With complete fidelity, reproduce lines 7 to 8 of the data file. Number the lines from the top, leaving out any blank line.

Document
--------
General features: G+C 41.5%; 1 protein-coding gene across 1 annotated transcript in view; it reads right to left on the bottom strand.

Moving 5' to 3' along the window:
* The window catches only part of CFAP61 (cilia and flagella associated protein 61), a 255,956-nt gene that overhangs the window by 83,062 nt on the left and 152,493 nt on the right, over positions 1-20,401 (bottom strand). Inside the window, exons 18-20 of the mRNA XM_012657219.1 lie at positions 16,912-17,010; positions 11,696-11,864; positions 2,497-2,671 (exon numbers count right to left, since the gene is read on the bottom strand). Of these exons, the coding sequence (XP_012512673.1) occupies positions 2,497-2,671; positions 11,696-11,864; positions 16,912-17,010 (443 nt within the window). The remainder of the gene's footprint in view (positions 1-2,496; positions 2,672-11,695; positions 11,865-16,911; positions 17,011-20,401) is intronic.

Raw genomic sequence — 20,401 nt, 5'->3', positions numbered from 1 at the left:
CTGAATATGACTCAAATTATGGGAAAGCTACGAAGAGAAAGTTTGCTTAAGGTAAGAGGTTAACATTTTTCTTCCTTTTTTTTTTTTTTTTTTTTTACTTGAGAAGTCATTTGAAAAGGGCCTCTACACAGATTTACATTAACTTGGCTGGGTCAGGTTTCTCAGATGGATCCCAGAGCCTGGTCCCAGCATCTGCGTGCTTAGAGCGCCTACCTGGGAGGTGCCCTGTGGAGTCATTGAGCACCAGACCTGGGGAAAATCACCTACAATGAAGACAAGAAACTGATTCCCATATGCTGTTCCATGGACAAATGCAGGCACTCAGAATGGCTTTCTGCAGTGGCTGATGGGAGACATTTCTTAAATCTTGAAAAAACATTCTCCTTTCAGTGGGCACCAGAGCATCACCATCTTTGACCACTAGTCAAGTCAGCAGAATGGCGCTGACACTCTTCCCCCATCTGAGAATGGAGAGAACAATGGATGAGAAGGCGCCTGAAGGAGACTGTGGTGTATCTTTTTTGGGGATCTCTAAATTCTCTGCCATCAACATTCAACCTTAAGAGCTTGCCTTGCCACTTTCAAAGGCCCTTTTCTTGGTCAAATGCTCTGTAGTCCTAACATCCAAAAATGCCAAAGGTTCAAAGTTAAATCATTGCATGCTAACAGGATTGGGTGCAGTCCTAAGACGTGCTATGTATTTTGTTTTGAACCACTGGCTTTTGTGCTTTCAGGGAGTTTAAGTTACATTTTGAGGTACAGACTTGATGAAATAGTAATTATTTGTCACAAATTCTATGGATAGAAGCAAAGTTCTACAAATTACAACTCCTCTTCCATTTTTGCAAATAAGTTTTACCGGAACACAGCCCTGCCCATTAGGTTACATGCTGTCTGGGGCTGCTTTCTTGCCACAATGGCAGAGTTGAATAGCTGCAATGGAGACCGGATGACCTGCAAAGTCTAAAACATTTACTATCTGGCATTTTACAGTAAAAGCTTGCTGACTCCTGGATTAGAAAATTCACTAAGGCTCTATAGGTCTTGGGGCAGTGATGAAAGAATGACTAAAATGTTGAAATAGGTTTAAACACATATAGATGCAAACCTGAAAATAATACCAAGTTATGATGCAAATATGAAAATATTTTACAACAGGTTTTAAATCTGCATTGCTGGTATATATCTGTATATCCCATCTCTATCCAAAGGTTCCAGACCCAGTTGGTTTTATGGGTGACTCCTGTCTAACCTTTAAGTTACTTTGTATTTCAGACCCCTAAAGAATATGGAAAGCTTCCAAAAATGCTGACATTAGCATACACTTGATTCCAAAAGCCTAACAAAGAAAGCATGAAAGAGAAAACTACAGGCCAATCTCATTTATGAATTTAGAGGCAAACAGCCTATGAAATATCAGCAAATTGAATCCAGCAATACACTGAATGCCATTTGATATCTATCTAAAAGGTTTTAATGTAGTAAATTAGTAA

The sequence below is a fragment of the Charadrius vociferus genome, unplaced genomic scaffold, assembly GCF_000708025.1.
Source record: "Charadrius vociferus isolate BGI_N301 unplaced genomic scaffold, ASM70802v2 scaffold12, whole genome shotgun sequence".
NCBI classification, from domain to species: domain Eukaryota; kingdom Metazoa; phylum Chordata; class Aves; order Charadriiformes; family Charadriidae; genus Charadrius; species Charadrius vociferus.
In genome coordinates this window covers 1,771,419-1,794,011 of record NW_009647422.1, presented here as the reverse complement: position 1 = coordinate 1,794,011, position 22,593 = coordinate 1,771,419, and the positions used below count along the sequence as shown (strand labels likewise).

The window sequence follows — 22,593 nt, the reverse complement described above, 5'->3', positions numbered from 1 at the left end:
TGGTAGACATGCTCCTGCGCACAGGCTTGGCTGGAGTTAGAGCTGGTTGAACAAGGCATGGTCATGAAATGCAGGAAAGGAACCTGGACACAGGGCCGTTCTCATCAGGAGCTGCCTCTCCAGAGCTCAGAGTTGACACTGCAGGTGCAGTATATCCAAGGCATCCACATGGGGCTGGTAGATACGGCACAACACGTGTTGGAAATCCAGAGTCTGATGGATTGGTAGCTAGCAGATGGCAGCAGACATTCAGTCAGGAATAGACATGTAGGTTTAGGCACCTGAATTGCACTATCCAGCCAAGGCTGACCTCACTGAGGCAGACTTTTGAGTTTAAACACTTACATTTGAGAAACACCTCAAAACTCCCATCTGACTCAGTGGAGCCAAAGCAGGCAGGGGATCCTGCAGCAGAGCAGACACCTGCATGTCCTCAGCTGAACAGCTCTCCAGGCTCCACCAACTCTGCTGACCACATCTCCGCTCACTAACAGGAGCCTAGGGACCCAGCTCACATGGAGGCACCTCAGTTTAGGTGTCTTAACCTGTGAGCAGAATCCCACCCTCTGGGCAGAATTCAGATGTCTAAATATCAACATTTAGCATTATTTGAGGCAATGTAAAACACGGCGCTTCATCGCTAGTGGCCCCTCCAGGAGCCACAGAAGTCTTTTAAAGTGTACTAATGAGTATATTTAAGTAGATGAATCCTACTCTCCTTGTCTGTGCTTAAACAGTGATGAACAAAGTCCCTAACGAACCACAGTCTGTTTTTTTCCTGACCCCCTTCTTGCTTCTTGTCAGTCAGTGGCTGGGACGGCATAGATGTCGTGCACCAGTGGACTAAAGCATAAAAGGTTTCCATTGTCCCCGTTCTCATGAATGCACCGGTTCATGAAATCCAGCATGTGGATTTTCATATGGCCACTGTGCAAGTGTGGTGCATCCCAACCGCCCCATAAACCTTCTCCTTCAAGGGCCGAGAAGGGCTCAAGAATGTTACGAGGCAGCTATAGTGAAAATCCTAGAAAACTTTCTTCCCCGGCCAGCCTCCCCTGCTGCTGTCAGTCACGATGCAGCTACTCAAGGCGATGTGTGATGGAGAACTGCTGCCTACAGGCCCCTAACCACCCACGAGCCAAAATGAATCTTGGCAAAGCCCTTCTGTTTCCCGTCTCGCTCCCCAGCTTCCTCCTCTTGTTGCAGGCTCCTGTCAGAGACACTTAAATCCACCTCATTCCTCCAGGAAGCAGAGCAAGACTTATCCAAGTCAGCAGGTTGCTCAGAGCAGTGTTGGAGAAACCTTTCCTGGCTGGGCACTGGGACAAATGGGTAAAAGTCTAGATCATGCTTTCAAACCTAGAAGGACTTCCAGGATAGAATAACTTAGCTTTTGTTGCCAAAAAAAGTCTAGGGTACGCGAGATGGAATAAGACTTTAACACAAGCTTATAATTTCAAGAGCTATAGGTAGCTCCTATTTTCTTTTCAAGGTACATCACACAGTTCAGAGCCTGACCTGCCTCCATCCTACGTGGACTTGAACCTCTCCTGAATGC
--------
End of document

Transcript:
Source record: "Charadrius vociferus isolate BGI_N301 unplaced genomic scaffold, ASM70802v2 scaffold12, whole genome shotgun sequence".
NCBI classification, from domain to species: domain Eukaryota; kingdom Metazoa; phylum Chordata; class Aves; order Charadriiformes; family Charadriidae; genus Charadrius; species Charadrius vociferus.